Financial Times Editorial Suggests FIFA Should Reform Itself Before Lecturing Brazilians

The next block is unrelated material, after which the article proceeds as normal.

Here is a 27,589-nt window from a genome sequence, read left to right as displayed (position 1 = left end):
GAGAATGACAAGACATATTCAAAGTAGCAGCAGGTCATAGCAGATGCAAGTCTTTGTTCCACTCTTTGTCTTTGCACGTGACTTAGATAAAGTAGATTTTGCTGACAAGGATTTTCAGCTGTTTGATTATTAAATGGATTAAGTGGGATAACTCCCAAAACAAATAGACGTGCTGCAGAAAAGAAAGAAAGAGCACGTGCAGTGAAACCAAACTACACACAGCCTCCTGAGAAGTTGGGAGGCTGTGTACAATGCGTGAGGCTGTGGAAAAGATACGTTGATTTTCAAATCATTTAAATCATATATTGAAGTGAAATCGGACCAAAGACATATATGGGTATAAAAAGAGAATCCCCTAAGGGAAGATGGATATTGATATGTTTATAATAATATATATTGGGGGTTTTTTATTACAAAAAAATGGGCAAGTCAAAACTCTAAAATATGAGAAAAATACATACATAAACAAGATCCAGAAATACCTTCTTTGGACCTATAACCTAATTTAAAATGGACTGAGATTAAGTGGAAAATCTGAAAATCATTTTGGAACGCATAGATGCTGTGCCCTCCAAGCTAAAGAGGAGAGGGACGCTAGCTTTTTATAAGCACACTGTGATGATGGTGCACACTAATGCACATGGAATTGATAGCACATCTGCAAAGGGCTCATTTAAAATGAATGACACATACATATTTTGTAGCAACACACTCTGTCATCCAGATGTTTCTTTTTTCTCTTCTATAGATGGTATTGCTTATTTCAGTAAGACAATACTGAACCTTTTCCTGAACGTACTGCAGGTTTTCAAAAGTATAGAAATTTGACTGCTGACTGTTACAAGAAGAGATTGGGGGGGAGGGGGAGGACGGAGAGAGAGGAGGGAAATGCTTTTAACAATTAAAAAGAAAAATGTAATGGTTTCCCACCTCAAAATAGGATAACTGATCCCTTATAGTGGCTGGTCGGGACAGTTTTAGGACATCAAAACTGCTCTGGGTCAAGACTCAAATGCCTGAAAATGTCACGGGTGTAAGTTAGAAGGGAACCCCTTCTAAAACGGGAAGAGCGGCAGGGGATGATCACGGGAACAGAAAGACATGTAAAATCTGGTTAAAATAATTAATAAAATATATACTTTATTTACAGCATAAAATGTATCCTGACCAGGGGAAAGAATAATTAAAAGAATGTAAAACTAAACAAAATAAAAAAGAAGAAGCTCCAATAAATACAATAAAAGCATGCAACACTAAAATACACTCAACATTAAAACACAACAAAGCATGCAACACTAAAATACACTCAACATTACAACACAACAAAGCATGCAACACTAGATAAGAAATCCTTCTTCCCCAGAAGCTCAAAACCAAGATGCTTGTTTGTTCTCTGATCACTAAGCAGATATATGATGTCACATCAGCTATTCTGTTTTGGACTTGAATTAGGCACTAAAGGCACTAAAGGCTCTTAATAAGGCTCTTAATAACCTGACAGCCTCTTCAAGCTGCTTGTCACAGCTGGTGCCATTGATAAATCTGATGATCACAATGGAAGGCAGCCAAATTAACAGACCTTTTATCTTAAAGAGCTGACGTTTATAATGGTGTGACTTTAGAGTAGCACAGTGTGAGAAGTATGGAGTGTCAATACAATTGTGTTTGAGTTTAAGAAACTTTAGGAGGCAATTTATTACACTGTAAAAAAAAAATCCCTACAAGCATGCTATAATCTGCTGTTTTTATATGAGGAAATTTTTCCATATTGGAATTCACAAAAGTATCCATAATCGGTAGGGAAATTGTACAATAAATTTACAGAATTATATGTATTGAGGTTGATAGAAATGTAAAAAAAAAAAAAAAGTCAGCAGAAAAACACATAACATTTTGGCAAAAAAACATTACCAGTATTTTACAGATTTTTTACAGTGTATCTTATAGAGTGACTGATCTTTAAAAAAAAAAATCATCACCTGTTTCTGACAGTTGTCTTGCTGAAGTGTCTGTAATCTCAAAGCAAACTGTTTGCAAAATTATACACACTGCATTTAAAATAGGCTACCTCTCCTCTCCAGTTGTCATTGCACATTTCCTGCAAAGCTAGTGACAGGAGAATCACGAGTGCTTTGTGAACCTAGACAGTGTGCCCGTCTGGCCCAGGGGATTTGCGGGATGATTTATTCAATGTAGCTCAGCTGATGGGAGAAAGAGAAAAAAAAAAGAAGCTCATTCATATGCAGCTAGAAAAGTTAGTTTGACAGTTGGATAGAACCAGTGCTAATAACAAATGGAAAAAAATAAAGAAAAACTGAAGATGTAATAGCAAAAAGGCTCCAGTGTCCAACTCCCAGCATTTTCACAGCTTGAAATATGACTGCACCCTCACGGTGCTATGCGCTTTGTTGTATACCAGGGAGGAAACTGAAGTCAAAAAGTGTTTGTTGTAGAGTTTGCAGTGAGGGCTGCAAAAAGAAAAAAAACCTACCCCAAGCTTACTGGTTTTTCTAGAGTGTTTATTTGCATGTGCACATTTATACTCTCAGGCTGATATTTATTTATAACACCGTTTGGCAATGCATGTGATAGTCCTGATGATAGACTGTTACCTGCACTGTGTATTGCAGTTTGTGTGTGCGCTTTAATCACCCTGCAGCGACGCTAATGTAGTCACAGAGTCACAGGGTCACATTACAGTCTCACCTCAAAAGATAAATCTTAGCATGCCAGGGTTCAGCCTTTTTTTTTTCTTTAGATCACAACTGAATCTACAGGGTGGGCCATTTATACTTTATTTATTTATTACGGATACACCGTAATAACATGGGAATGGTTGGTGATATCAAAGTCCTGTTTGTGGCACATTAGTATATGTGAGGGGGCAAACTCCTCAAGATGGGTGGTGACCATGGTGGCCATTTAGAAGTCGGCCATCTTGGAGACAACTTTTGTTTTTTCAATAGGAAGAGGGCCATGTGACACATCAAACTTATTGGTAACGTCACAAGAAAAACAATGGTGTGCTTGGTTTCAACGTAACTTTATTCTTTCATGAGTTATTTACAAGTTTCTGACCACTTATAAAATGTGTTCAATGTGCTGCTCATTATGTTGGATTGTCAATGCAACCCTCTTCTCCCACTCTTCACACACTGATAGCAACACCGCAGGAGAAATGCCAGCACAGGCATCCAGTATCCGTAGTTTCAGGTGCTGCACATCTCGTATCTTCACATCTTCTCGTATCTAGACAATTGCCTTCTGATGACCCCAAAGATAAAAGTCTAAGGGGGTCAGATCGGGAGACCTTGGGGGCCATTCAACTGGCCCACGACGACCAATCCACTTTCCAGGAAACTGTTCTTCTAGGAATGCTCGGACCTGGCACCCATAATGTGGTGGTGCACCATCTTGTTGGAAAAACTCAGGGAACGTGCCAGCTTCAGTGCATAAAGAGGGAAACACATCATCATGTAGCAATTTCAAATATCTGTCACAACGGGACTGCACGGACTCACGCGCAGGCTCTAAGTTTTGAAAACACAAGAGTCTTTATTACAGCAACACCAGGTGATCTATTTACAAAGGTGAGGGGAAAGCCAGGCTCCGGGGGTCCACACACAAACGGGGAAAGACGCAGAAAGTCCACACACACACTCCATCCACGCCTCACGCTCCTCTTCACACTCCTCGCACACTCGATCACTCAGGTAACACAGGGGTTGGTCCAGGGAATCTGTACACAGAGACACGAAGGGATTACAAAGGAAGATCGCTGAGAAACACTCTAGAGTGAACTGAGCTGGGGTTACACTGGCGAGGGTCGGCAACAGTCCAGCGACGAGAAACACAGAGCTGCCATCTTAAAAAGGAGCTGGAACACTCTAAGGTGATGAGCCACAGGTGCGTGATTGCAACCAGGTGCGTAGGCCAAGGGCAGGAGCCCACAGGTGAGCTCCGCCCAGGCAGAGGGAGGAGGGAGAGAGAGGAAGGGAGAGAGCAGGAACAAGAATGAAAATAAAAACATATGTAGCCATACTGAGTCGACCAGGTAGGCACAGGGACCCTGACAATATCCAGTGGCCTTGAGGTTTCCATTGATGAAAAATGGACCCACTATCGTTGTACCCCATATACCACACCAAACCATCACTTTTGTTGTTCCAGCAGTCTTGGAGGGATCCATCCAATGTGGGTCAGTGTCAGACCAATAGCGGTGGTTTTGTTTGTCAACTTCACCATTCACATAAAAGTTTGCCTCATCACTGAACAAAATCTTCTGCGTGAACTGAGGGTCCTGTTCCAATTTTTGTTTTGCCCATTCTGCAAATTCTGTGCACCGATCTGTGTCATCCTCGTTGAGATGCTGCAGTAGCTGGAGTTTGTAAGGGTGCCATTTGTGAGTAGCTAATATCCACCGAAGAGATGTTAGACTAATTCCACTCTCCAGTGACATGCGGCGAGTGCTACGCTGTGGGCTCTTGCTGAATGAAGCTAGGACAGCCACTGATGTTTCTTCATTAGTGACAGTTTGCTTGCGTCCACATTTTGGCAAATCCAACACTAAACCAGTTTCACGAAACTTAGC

Protesters who targeted FIFA and the Confederations Cup in Brazil last month "were justifiably incensed by the sight of the organisation raking in huge profits from a tournament that is costing them billions in extravagant stadiums while they struggle to pay for schools or transport," according to an editorial in the FINANCIAL TIMES. FIFA "cares little for the exorbitant cost of stadiums or for what happens to them after its circus has packed up and gone." Its answer is that "no country is obliged to bid for the World Cup in the first place." FIFA, a "wealthy but unaccountable club, has for too long carried on with scant regard for good governance." Its efforts at ethical reform, after years spent ignoring the corrupt behavior of exec members, "are piecemeal and laborious." It is "well behind the times in tackling racism and match-fixing." It was for many years "in denial over the blindingly obvious case for goalline technology" (FT, 7/19).